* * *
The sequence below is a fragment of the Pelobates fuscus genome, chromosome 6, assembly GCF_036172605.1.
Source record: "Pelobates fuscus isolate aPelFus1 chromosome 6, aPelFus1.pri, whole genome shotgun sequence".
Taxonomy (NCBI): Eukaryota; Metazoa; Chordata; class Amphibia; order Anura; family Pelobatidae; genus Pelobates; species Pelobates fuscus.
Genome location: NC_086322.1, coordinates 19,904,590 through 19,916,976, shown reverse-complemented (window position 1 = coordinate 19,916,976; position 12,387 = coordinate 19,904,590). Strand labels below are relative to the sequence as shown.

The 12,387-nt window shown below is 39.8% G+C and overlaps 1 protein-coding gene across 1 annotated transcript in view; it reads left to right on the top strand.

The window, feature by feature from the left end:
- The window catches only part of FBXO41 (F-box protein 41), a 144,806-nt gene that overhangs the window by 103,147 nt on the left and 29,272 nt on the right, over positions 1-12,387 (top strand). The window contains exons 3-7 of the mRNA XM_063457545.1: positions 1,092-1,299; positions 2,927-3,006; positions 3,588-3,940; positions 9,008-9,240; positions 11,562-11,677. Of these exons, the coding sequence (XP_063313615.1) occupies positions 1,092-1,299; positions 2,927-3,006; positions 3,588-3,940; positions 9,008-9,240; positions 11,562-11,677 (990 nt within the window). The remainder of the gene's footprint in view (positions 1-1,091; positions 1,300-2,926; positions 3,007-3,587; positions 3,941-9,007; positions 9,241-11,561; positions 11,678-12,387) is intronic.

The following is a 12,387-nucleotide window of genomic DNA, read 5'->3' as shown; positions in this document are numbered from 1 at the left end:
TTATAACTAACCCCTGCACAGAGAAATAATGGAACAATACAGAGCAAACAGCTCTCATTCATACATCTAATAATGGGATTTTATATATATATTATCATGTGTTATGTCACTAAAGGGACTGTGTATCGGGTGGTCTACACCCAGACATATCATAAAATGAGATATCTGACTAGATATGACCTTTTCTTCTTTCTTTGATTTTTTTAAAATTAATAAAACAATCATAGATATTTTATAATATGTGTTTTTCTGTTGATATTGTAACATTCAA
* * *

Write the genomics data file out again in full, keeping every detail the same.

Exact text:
The sequence below is a fragment of the Pelobates fuscus genome, chromosome 6, assembly GCF_036172605.1.
Source record: "Pelobates fuscus isolate aPelFus1 chromosome 6, aPelFus1.pri, whole genome shotgun sequence".
Taxonomy (NCBI): Eukaryota; Metazoa; Chordata; class Amphibia; order Anura; family Pelobatidae; genus Pelobates; species Pelobates fuscus.
Genome location: NC_086322.1, coordinates 19,904,590 through 19,916,976, shown reverse-complemented (window position 1 = coordinate 19,916,976; position 12,387 = coordinate 19,904,590). Strand labels below are relative to the sequence as shown.

The 12,387-nt window shown below is 39.8% G+C and overlaps 1 protein-coding gene across 1 annotated transcript in view; it reads left to right on the top strand.

The window, feature by feature from the left end:
- The window catches only part of FBXO41 (F-box protein 41), a 144,806-nt gene that overhangs the window by 103,147 nt on the left and 29,272 nt on the right, over positions 1-12,387 (top strand). The window contains exons 3-7 of the mRNA XM_063457545.1: positions 1,092-1,299; positions 2,927-3,006; positions 3,588-3,940; positions 9,008-9,240; positions 11,562-11,677. Of these exons, the coding sequence (XP_063313615.1) occupies positions 1,092-1,299; positions 2,927-3,006; positions 3,588-3,940; positions 9,008-9,240; positions 11,562-11,677 (990 nt within the window). The remainder of the gene's footprint in view (positions 1-1,091; positions 1,300-2,926; positions 3,007-3,587; positions 3,941-9,007; positions 9,241-11,561; positions 11,678-12,387) is intronic.

The following is a 12,387-nucleotide window of genomic DNA, read 5'->3' as shown; positions in this document are numbered from 1 at the left end:
TTATAACTAACCCCTGCACAGAGAAATAATGGAACAATACAGAGCAAACAGCTCTCATTCATACATCTAATAATGGGATTTTATATATATATTATCATGTGTTATGTCACTAAAGGGACTGTGTATCGGGTGGTCTACACCCAGACATATCATAAAATGAGATATCTGACTAGATATGACCTTTTCTTCTTTCTTTGATTTTTTTAAAATTAATAAAACAATCATAGATATTTTATAATATGTGTTTTTCTGTTGATATTGTAACATTCAA